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Five Nights In Heaven

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one
You wouldn't know that Toki was a menace in bed to look at him; but that, like many other things to do with Toki, was part of the deception.

A wiser man would have shut the door that first night. Shamon and Kuchiha could have handled another boarder. Instead, Kon woke that first morning and it figured, after he had been kind enough to invite a guest into his (admittedly small) house: Toki had managed to sprawl himself across both futons, kick off all the blankets, hoard both pillows to himself, and herd Kon into a corner of the comparatively uncomfortable floor, without once opening his eyes.

Kon struggled through the motions - pushing away a wandering hand, stepping carefully toward the door and, on second thought, stepping carefully back to rearrange Toki's legs so that they weren't spread for the world to see. Then, after a pause to reconsider his strategy, he stomped the last few steps to the door and looked over his shoulder for a reaction.

Toki snuffled, rolled fully onto Kon's futon, and slept on.


two
"I see. The problem with strays, you know," Shamon said, scratching his chin with the sort of drunken thoughtfulness that usually preceded something Kon didn't want to hear, "is that once you invite one in to stay, you have advertised your vacancy, so to speak. It never stops at one."

Shamon smiled fondly off into the distance. Kon dismissed it as sentimentality.

A few nights later, Kon gained a second bedmate.

Kon noticed nothing amiss when he woke up and stumbled through his new morning routine - first he (gently) removed Toki's hand from its loose grip on his hair, then he yawned, stretched, and took stock of the state he had found himself in during the night. He almost missed her, except it seemed strange that he was in his own bed, covered by his own blankets, and when he looked closer he noticed the head of dark hair on the other side of Toki's futon. She was curled up in the space left after Toki had comfortably rearranged himself and kicked off the blankets.

Kon left quietly, not sure whether to be amused or annoyed; she was gone when he returned.


three
Toki fell asleep on his stomach, innocently enough, but Kon knew better, and when he woke in the night with two legs tangled around one of his own and someone drooling on his chest, he was barely surprised. Kuchiha was opposite him, cheek pressed against the back of Toki's neck, the rest of her body hidden beneath a pile of every last one of their blankets.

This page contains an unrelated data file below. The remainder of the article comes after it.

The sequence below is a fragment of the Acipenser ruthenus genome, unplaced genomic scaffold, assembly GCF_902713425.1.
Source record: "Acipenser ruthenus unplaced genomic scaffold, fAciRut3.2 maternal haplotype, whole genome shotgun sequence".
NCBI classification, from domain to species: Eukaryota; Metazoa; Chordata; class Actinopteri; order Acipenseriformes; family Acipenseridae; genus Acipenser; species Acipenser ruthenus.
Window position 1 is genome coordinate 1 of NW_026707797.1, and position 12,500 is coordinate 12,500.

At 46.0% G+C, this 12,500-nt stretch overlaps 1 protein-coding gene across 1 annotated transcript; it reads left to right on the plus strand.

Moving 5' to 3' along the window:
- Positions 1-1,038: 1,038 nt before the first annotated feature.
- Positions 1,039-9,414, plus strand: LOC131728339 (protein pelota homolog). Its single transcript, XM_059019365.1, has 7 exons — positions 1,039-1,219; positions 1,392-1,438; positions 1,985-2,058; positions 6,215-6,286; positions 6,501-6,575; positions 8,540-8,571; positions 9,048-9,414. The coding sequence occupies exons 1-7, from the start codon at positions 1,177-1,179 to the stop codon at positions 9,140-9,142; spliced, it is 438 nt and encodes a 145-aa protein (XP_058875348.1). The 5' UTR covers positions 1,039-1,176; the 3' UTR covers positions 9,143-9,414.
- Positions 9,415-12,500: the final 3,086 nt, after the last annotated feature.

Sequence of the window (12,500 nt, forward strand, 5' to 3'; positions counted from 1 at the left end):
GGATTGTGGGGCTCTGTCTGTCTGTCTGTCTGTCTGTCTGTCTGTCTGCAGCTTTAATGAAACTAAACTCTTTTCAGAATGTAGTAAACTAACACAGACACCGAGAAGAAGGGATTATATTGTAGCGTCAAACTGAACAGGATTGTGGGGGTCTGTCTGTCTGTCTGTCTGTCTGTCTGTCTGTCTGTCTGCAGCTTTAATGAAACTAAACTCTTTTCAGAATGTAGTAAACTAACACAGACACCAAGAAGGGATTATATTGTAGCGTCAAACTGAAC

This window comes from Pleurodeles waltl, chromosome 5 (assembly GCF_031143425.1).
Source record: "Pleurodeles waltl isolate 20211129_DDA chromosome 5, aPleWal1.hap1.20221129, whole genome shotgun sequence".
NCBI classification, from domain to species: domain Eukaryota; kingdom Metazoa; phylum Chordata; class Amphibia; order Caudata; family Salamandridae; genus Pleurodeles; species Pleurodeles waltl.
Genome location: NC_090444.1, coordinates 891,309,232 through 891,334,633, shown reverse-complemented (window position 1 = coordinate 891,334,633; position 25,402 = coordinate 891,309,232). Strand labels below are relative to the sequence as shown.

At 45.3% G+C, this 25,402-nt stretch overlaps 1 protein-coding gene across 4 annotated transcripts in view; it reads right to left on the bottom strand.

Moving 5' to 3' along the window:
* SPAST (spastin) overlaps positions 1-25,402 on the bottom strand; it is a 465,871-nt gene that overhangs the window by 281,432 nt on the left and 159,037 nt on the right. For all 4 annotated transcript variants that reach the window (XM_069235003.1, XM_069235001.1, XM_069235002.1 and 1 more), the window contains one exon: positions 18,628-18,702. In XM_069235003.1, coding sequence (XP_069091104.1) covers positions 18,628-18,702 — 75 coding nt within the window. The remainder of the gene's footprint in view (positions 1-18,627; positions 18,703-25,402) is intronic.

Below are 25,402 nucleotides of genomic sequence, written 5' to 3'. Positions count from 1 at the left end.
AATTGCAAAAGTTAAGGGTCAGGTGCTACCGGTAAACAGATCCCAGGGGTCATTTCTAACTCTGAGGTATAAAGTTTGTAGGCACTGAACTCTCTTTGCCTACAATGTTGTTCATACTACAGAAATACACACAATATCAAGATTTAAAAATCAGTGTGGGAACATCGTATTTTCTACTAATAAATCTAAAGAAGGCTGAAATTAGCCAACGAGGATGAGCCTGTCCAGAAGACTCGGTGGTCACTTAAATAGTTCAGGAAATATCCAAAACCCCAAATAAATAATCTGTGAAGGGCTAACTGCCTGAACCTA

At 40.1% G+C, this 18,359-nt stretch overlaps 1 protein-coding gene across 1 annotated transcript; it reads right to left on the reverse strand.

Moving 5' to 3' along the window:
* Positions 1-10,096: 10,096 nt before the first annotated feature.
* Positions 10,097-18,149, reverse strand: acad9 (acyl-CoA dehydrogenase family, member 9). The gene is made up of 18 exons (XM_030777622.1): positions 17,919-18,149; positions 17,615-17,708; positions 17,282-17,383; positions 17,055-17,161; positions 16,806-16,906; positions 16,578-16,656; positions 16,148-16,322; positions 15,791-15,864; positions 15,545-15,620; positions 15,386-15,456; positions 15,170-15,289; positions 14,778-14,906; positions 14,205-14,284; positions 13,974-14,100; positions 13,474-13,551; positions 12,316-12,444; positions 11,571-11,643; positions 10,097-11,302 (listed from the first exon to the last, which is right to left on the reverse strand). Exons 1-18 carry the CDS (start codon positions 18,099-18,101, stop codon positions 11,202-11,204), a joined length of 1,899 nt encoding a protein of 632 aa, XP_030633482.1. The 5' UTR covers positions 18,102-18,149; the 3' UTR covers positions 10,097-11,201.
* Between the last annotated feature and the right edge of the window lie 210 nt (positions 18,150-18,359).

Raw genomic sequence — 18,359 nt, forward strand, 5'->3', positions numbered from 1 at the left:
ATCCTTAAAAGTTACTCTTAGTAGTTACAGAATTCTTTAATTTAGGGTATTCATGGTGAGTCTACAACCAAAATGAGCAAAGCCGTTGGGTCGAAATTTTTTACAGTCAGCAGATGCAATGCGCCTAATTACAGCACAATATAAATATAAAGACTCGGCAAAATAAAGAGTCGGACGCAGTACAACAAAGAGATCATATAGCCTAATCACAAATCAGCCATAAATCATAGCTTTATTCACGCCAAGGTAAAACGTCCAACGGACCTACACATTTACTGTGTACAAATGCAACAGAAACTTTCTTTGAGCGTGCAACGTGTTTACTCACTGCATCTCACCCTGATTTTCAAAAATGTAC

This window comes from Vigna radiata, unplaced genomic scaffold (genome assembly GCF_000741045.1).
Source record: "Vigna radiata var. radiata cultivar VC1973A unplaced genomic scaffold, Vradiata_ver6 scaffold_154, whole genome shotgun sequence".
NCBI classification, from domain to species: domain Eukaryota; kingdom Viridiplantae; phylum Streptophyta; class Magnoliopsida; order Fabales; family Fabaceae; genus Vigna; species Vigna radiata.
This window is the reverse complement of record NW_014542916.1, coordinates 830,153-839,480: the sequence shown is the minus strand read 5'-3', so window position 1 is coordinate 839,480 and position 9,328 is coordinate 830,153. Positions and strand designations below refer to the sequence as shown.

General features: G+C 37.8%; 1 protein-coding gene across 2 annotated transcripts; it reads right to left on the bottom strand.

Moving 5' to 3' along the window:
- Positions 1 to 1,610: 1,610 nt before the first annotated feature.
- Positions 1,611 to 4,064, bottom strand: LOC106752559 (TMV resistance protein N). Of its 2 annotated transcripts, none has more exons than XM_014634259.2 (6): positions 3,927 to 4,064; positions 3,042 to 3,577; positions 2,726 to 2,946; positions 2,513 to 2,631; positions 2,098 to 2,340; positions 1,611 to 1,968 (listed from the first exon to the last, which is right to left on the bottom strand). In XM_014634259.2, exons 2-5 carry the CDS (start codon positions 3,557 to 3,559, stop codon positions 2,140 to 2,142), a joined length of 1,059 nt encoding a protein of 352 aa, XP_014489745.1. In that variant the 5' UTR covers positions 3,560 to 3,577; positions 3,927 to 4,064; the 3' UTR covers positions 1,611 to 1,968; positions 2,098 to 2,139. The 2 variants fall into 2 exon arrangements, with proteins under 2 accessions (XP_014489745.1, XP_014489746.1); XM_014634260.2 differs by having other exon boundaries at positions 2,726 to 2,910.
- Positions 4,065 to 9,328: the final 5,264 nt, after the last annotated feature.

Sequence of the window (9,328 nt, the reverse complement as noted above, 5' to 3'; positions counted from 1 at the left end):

Kon shifted. Toki balled the hand on his chest into a fist and punched him with all the force and coordination of a sleeping person, and then he started to snore. It was an annoyingly contended snore.

Kon grumbled a little, but their shallow breathing quickly dragged him under.


four
Kuchiha came and went in silence and in secret, until the night Toki rolled away from the futon and into the doorway (which was bound to happen eventually; Kon had, by that point, made his peace with the fact that Toki would eventually work his way through every possible - and occasionally impossible - awkward or dangerous sleeping position, and that it was only a matter of time before someone made a wrong step). She fell hard across Kon's legs and rolled off to the side, holding her breath.

"I thought dogs could see in the dark," Kon greeted, in the lazy tone that usually got the best reaction out of her.

Kuchiha let out her breath in a growl. Success.

"Relax. I sleep light, but it would take more than that to wake him up."

Kuchiha held her tongue. Kon could hear her, fumbling around and patting the bed with both hands, and he watched the vague outline of her hand connect with the vague outline of a foot. Toki laughed sleepily and rolled away, taking the blankets with him. "Shut up," she grumbled, and slipped into the spot Toki had left, still warm - Kon knew from experience - from his body-heat.

"Predictable," Kon said, needling.

Toki rolled to face Kuchiha, as if giving Kon the cold shoulder.

"Go back to sleep."